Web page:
Credit refreshes are also important for mortgage LQI. Many government-sponsored enterprises (GSEs) and investors require these additional measures before they will purchase a loan. They may also perform their own credit pull after purchase. Any undisclosed liabilities they find could lead to a repurchase demand.
Examples of Undisclosed Liabilities
According to Fannie Mae, undisclosed debts are “any loan or liability (e.g., auto, revolving, installment, mortgage, or lease) that exists at the time the borrower closes on the subject loan and is not disclosed by the borrower during origination.”[ii]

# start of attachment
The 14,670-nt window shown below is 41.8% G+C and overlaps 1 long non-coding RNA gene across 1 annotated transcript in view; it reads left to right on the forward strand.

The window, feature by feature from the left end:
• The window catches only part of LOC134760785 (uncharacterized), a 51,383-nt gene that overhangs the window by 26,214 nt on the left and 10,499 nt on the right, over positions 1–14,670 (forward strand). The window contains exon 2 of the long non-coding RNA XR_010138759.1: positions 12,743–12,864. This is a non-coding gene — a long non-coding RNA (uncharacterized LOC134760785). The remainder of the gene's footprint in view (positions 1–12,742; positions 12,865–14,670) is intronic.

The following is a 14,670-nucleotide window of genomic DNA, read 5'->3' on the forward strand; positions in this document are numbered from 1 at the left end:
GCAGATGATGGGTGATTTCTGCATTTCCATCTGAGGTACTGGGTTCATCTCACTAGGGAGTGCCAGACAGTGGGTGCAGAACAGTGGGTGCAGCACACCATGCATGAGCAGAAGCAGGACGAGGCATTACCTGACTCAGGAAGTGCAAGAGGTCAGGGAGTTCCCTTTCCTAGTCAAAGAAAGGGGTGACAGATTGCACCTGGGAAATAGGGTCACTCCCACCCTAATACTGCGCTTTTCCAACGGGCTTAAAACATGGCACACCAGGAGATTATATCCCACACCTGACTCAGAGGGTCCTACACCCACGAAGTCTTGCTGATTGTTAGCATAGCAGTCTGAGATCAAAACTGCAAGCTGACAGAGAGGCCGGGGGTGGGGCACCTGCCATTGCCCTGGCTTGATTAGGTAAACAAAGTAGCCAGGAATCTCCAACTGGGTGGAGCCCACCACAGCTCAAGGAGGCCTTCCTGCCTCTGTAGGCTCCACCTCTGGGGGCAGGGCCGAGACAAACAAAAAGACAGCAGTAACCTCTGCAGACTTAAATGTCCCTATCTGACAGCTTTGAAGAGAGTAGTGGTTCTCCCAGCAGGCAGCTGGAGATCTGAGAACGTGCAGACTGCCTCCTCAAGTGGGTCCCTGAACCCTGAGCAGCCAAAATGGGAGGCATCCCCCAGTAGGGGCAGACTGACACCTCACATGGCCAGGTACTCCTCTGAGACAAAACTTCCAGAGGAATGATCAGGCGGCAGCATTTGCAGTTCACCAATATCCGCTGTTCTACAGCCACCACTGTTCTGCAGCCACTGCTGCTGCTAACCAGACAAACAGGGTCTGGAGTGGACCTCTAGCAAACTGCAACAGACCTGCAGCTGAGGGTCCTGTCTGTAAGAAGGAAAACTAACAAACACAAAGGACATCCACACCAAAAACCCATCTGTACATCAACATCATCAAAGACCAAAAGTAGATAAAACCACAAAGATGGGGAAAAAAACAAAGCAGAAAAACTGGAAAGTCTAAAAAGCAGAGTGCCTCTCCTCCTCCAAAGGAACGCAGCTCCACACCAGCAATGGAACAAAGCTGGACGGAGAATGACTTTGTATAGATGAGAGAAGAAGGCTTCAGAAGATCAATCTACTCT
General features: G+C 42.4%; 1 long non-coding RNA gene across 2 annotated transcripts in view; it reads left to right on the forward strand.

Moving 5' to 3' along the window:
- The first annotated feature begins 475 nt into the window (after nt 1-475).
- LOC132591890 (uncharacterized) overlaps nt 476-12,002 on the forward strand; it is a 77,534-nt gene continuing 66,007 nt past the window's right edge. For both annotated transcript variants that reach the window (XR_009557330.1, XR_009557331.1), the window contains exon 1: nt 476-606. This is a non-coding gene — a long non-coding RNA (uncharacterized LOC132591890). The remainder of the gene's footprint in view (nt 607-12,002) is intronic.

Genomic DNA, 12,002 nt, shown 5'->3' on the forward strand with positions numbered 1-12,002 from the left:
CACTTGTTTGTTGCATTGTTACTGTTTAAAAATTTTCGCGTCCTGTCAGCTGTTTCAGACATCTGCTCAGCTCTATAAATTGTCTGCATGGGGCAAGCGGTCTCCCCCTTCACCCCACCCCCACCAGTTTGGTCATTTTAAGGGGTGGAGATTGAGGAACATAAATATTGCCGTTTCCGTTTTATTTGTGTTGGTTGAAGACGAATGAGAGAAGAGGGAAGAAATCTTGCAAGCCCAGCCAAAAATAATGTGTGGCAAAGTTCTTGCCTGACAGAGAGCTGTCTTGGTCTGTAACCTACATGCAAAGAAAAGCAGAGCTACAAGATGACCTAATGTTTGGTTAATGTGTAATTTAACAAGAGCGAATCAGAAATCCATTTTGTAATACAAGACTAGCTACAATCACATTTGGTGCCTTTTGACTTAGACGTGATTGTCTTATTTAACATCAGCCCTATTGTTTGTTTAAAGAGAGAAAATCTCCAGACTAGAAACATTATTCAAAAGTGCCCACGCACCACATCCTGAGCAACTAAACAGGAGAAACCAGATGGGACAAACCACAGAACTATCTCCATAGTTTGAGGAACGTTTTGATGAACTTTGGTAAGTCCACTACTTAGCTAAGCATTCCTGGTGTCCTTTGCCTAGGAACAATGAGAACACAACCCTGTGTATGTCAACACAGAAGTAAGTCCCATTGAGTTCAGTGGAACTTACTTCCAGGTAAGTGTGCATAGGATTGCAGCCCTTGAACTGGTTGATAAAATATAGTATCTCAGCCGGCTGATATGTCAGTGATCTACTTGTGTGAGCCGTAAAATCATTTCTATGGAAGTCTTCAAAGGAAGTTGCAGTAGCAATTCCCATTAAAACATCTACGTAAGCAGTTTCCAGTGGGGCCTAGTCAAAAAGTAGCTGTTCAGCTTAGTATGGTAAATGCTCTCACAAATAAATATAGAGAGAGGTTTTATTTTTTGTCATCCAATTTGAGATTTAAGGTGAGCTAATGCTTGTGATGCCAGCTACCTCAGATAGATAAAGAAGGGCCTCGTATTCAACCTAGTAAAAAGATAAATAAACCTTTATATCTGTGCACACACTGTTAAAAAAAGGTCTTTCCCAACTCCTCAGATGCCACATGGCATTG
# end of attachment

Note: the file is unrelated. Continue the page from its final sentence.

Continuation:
Here are a few common examples of undisclosed debt:
- Auto loans – Sometimes, a borrower may purchase a new vehicle to go with their new home, not realizing it may negatively affect their mortgage eligibility. According to an analysis from Fannie Mae, 47% of undisclosed debt is for new vehicles.[iii]
- Installment loans – Next, borrowers may take out other types of installment loans during the quiet period, such as personal loans or student loans. Like auto loans, these types of credit accounts have the potential to push their DTIs outside of their lenders’ requirements.
- Credit cards – Many borrowers start designing their new homes’ interiors as soon as their initial credit application is accepted. They may be eager to get new furniture, appliances, and decorations. When they shop for these items, they may be tempted to charge them on a credit card or open a new store credit card to take advantage of discounts. If these shopping sprees take place during the quiet period, they may put their mortgage eligibility at risk.